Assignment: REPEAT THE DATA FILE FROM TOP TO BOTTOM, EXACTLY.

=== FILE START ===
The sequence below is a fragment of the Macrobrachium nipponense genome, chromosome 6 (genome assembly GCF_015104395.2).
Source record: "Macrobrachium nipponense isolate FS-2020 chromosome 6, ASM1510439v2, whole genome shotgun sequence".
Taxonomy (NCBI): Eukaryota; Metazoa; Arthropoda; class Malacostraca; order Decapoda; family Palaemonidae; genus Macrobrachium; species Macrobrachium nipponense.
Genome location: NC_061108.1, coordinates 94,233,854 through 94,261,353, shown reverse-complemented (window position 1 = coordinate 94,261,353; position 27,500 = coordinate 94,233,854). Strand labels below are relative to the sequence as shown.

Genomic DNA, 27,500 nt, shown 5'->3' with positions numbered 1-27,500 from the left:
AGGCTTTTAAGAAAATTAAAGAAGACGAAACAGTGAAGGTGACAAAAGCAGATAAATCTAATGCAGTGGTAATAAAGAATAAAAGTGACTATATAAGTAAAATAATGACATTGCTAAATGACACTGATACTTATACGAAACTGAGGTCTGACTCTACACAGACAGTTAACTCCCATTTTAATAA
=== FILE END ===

The sequence below is a fragment of the Macrobrachium nipponense genome, chromosome 6 (genome assembly GCF_015104395.2).
Source record: "Macrobrachium nipponense isolate FS-2020 chromosome 6, ASM1510439v2, whole genome shotgun sequence".
Taxonomy (NCBI): Eukaryota; Metazoa; Arthropoda; class Malacostraca; order Decapoda; family Palaemonidae; genus Macrobrachium; species Macrobrachium nipponense.
Genome location: NC_061108.1, coordinates 94,233,854 through 94,261,353, shown reverse-complemented (window position 1 = coordinate 94,261,353; position 27,500 = coordinate 94,233,854). Strand labels below are relative to the sequence as shown.

Genomic DNA, 27,500 nt, shown 5'->3' with positions numbered 1-27,500 from the left:
AGGCTTTTAAGAAAATTAAAGAAGACGAAACAGTGAAGGTGACAAAAGCAGATAAATCTAATGCAGTGGTAATAAAGAATAAAAGTGACTATATAAGTAAAATAATGACATTGCTAAATGACACTGATACTTATACGAAACTGAGGTCTGACTCTACACAGACAGTTAACTCCCATTTTAATAA